He did not choose me to be his doctor. Though he doesn’t know anything about me, he has no choice but to see me for his medical care. Not only did he did not choose me; he cannot fire me or see anyone else. He may fear that I am not a competent doctor; otherwise why would I be practicing in a jail?
This is the attitude that I have to overcome. How to do this is an essential skill for correctional practitioners. And, of course, the single most important encounter is the first one. A negative first impression is hard to overcome–and I am already starting out at a disadvantage. What I have to do in only a few minutes is convince my patient that I am a legitimate medical doctor and that I care about him. I have learned in many years of doing this that these things are essential:Continue reading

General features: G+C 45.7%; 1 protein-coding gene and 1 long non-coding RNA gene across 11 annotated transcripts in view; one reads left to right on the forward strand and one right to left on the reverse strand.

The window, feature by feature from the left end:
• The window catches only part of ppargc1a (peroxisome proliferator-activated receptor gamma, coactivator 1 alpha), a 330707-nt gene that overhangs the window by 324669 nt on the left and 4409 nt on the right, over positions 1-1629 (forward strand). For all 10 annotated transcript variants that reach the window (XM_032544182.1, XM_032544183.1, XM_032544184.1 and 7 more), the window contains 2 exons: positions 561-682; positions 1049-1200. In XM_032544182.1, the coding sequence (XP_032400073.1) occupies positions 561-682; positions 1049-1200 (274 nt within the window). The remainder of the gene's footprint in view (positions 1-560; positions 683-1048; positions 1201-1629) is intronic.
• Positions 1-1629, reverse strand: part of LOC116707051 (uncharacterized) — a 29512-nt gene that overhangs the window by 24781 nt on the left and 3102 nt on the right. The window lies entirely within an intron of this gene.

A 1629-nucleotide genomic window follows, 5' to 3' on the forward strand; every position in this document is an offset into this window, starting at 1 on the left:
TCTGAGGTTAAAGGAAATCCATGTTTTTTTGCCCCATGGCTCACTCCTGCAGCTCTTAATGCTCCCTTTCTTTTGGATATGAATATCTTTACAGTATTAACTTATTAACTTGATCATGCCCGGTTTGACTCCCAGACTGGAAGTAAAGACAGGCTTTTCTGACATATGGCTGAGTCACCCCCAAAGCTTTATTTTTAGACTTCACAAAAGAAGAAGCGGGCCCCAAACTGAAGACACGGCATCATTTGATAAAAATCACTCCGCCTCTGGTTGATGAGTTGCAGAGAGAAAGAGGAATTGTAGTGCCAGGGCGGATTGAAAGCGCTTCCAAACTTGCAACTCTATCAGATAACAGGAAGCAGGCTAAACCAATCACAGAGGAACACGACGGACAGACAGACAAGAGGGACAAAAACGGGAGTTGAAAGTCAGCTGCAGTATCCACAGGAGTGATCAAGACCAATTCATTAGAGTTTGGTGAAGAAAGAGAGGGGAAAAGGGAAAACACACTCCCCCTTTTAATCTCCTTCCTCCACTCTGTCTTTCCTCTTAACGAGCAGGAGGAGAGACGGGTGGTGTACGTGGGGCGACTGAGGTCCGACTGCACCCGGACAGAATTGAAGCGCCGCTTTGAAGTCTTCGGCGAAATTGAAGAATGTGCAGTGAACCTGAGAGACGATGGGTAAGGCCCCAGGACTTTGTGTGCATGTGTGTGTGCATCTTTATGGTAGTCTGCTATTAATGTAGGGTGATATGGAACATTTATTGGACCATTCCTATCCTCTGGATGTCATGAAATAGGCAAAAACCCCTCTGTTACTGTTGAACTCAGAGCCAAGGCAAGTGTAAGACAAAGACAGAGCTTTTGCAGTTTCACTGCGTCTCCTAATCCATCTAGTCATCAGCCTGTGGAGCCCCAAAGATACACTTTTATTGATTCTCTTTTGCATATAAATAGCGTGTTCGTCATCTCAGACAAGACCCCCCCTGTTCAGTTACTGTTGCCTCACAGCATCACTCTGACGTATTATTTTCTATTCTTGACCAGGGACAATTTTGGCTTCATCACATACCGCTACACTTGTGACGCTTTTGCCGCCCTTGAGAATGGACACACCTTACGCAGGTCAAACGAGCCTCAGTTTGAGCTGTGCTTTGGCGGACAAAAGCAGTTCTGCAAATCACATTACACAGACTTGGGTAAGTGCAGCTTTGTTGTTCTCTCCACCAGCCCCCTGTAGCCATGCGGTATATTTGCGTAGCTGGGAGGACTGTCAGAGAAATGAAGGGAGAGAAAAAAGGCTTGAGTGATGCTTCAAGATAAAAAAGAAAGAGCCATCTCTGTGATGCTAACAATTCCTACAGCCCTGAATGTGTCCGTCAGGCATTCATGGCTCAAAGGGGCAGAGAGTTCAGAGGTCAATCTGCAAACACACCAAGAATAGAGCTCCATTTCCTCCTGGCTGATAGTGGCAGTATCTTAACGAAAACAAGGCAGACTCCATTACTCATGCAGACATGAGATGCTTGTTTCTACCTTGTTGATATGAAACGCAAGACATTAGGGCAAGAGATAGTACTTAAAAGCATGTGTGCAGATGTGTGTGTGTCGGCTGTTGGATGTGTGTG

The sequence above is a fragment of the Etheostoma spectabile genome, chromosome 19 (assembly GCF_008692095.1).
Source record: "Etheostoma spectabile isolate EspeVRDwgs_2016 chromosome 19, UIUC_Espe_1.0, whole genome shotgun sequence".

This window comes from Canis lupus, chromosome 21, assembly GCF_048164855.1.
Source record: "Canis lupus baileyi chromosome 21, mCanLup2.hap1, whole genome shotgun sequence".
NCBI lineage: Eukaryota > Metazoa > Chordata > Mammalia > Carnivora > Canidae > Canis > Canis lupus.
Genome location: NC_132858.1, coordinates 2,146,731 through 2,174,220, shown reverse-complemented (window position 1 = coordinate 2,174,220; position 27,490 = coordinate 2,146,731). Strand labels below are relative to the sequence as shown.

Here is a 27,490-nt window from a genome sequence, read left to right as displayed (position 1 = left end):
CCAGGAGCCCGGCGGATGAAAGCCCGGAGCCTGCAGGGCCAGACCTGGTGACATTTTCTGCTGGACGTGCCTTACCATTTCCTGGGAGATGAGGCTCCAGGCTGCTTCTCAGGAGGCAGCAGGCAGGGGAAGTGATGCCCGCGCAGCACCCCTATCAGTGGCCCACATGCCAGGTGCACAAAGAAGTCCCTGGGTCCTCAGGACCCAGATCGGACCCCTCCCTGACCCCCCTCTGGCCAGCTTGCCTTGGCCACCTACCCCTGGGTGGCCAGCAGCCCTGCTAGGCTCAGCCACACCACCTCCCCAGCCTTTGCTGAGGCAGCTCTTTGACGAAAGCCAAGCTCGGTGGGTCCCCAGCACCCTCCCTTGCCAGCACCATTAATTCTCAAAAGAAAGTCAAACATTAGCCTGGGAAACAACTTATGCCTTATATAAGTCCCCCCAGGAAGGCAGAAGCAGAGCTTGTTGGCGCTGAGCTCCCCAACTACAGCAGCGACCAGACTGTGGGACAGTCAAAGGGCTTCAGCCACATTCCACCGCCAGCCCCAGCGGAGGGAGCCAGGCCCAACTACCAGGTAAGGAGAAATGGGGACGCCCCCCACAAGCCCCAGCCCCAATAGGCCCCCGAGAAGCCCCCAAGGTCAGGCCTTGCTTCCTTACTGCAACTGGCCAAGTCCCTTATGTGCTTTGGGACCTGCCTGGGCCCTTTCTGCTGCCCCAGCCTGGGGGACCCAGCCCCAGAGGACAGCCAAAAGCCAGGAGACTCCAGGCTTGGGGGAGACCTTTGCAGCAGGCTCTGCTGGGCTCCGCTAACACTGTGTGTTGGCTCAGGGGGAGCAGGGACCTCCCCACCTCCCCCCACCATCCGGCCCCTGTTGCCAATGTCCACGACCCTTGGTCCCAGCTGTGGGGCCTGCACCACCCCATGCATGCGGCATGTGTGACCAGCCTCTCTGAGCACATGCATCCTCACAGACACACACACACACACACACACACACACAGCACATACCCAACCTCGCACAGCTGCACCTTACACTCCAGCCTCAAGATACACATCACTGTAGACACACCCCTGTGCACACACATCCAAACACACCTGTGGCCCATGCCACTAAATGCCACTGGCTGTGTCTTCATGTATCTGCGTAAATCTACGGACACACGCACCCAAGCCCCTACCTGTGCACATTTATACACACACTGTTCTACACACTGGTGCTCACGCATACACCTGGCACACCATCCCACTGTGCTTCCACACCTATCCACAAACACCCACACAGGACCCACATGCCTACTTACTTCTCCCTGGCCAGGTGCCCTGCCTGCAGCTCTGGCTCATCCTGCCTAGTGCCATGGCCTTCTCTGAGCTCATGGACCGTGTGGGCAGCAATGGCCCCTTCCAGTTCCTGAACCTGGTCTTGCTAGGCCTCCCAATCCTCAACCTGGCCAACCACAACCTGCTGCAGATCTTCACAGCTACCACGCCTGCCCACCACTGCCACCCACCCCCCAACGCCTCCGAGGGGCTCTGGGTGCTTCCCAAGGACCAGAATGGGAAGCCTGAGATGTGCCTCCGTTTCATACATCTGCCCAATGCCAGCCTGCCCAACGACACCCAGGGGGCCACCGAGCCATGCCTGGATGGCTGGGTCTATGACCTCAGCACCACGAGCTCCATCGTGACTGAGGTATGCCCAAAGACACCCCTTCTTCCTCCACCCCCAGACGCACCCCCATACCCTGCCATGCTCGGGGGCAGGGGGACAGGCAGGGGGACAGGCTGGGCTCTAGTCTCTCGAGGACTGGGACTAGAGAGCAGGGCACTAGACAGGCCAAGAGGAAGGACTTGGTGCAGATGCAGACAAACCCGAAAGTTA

Perhaps the strangest aspect of practicing medicine in a jail or prison is “comfort requests.” This is when an inmate comes to the medical practitioner asking for something like a second mattress, the right to wear their own shoes, a second pillow, a second blanket, etc. This, of course, never happens in an outside medical practice. When was the last time you heard of a patient asking for a prescription for a pillow? Yet such requests are extremely common in correctional medicine. You might think, “Well, just give them the second pillow—what harm can it cause?” But it is not that simple. Like every medical issue, there is a right way and a wrong way to handle these requests. To understand why, let’s consider the single most commonly requested comfort item in a correctional medical clinic: a second mattress.Continue reading